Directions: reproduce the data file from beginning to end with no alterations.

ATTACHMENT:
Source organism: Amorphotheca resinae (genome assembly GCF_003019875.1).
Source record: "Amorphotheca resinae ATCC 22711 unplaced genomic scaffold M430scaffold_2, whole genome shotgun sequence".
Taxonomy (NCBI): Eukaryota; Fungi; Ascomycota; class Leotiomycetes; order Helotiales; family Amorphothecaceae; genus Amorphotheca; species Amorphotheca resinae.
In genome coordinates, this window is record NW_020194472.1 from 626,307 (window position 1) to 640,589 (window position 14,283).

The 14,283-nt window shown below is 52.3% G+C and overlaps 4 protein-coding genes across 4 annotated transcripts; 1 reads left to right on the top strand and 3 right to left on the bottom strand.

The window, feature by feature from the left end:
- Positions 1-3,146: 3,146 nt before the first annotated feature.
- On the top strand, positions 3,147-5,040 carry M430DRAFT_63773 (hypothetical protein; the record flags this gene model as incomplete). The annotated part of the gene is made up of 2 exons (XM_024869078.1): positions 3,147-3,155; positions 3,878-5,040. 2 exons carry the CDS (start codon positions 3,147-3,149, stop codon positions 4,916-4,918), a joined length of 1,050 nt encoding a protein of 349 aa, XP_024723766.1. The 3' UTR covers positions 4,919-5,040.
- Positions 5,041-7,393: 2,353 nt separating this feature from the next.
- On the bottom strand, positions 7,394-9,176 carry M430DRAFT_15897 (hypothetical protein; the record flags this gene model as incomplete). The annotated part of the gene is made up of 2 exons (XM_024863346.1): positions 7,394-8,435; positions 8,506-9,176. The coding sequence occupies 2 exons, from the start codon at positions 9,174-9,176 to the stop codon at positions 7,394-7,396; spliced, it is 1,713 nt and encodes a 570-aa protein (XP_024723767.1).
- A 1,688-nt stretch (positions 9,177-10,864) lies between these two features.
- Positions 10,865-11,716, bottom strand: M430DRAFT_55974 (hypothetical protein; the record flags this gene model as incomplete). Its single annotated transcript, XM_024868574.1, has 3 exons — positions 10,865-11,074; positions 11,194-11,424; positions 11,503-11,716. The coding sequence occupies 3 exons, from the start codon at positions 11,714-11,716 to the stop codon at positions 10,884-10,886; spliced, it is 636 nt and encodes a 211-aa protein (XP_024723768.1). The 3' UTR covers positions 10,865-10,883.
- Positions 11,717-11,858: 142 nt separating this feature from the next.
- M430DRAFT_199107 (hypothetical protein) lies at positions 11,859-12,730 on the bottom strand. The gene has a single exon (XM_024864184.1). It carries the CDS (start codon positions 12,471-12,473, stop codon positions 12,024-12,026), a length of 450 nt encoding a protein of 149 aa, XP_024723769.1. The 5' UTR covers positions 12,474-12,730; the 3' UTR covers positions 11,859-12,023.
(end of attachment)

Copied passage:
Source organism: Amorphotheca resinae (genome assembly GCF_003019875.1).
Source record: "Amorphotheca resinae ATCC 22711 unplaced genomic scaffold M430scaffold_2, whole genome shotgun sequence".
Taxonomy (NCBI): Eukaryota; Fungi; Ascomycota; class Leotiomycetes; order Helotiales; family Amorphothecaceae; genus Amorphotheca; species Amorphotheca resinae.
In genome coordinates, this window is record NW_020194472.1 from 626,307 (window position 1) to 640,589 (window position 14,283).

The 14,283-nt window shown below is 52.3% G+C and overlaps 4 protein-coding genes across 4 annotated transcripts; 1 reads left to right on the top strand and 3 right to left on the bottom strand.

The window, feature by feature from the left end:
- Positions 1-3,146: 3,146 nt before the first annotated feature.
- On the top strand, positions 3,147-5,040 carry M430DRAFT_63773 (hypothetical protein; the record flags this gene model as incomplete). The annotated part of the gene is made up of 2 exons (XM_024869078.1): positions 3,147-3,155; positions 3,878-5,040. 2 exons carry the CDS (start codon positions 3,147-3,149, stop codon positions 4,916-4,918), a joined length of 1,050 nt encoding a protein of 349 aa, XP_024723766.1. The 3' UTR covers positions 4,919-5,040.
- Positions 5,041-7,393: 2,353 nt separating this feature from the next.
- On the bottom strand, positions 7,394-9,176 carry M430DRAFT_15897 (hypothetical protein; the record flags this gene model as incomplete). The annotated part of the gene is made up of 2 exons (XM_024863346.1): positions 7,394-8,435; positions 8,506-9,176. The coding sequence occupies 2 exons, from the start codon at positions 9,174-9,176 to the stop codon at positions 7,394-7,396; spliced, it is 1,713 nt and encodes a 570-aa protein (XP_024723767.1).
- A 1,688-nt stretch (positions 9,177-10,864) lies between these two features.
- Positions 10,865-11,716, bottom strand: M430DRAFT_55974 (hypothetical protein; the record flags this gene model as incomplete). Its single annotated transcript, XM_024868574.1, has 3 exons — positions 10,865-11,074; positions 11,194-11,424; positions 11,503-11,716. The coding sequence occupies 3 exons, from the start codon at positions 11,714-11,716 to the stop codon at positions 10,884-10,886; spliced, it is 636 nt and encodes a 211-aa protein (XP_024723768.1). The 3' UTR covers positions 10,865-10,883.
- Positions 11,717-11,858: 142 nt separating this feature from the next.
- M430DRAFT_199107 (hypothetical protein) lies at positions 11,859-12,730 on the bottom strand. The gene has a single exon (XM_024864184.1). It carries the CDS (start codon positions 12,471-12,473, stop codon positions 12,024-12,026), a length of 450 nt encoding a protein of 149 aa, XP_024723769.1. The 5' UTR covers positions 12,474-12,730; the 3' UTR covers positions 11,859-12,023.